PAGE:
Health Care – 64% of Canadians Concerned Over Cost

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A new Ipsos Reid poll commissioned for the Munk Debates has found that two in three (64%) Canadians believe that a situation whereby provincial government health spending would account for 70% to 80% of provincial budgets is ‘real and could occur’. Conversely, one in three (36%) believe that studies which suggest that healthcare costs could escalate this much are just ‘alarmist speculation’.

On Monday night in Toronto the Munk Debates is convening a national debate on the future of healthcare in North America. The debate will feature former U.S. Governor Dr. Howard Dean, former U.S. Senate Majority Leader the Honourable Dr. William Frist, the head of Canada’s largest research hospital (The University Health Network) Dr. Robert Bell, and Canadian award winning author and critic of “single payer” systems, Dr. David Gratzer.

The sold out debate will be broadcast for free on the internet at www.munkdebates.com starting a 7:00 PM EDT. The semi-annual Munk Debates are initiative of the Aurea Foundation, a charitable organization established in 2006 by Peter and Melanie Munk to support Canadian institutions involved in the study and development of public policy.

Key Findings…

Various solutions are being debated and considered in an effort to help curb the rapid increase of healthcare spending in Canada while still providing quality care, and Canadians were asked to indicate whether they support or oppose these ideas:

Two in three (64%) would be ‘willing to accept’ (18% definitely/46% probably) a plan that would ‘allow people to purchase private healthcare insurance to receive treatment in private facilities not funded by government tax dollars’. Conversely, one in three (36%) would be ‘not willing to accept’ (14% definitely/22% not very) a system that operated in this manner.

Canadians are divided over the merits of extending nation-wide the recent proposal floated by the Quebec government to a system to charge citizens a user fee each time they visit a doctor. Four in ten (44%) are ‘willing to accept’ (16% definitely/27% probably) a system that would ‘deter overuse of the healthcare system by charging a $25 user fee for visits to the doctor, with exemptions for low-income groups’. Slightly more Canadians (56%) are ‘not willing to accept’ (24% not at all/32% not very) a user-fee system of this nature.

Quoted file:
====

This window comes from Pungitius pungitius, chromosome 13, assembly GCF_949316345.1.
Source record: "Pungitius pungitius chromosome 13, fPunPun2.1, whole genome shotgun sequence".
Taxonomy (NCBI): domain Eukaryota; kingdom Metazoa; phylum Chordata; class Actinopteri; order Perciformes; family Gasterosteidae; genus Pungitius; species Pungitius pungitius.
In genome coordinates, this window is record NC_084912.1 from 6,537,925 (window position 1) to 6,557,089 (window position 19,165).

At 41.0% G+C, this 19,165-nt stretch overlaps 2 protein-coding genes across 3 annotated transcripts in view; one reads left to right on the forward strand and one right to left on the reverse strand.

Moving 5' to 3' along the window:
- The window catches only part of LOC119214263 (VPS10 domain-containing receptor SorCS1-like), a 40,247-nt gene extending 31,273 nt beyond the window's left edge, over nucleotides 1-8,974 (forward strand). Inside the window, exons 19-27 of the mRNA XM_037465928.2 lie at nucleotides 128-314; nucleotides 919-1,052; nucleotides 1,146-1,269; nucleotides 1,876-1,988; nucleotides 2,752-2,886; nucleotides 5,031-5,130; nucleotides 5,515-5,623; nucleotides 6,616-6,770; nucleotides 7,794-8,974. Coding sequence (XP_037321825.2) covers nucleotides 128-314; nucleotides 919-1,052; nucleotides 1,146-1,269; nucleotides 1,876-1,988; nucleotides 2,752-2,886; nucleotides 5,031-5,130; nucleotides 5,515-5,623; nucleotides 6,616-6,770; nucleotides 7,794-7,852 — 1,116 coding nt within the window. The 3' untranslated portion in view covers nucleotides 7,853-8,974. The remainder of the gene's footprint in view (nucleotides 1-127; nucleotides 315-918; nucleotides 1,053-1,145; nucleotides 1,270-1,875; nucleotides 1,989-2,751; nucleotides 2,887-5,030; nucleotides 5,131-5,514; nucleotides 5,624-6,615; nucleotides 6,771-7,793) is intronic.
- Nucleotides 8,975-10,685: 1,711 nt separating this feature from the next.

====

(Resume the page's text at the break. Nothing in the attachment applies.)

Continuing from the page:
Thinking about the future of the Canadian healthcare system twenty years down the road, a majority (56%) of Canadians think that the Canadian and U.S. healthcare systems will be more similar to each other than they are today. However, they don’t agree on which system will prevail: one in three (34%) think that the ‘U.S. healthcare system will likely look a lot like our Canadian healthcare system today’, while two in ten (21%) believe that ‘Canada’s healthcare system will likely look a lot like the U.S. healthcare system does today’.

On the other hand, four in ten (44%) believe that the Canadian and U.S. healthcare systems will still be very different in terms of access, delivery and payment systems’.

Despite the tough choices which lie ahead with respect to healthcare funding, Canadians are still confident that Canada will have the better healthcare system in twenty years. Most (85%) say that, in twenty years, Canada will have the better healthcare system where if someone got sick they would most likely want to be in Canada. However, 15% believe that that person would want to be in the United States to receive treatment for their illness.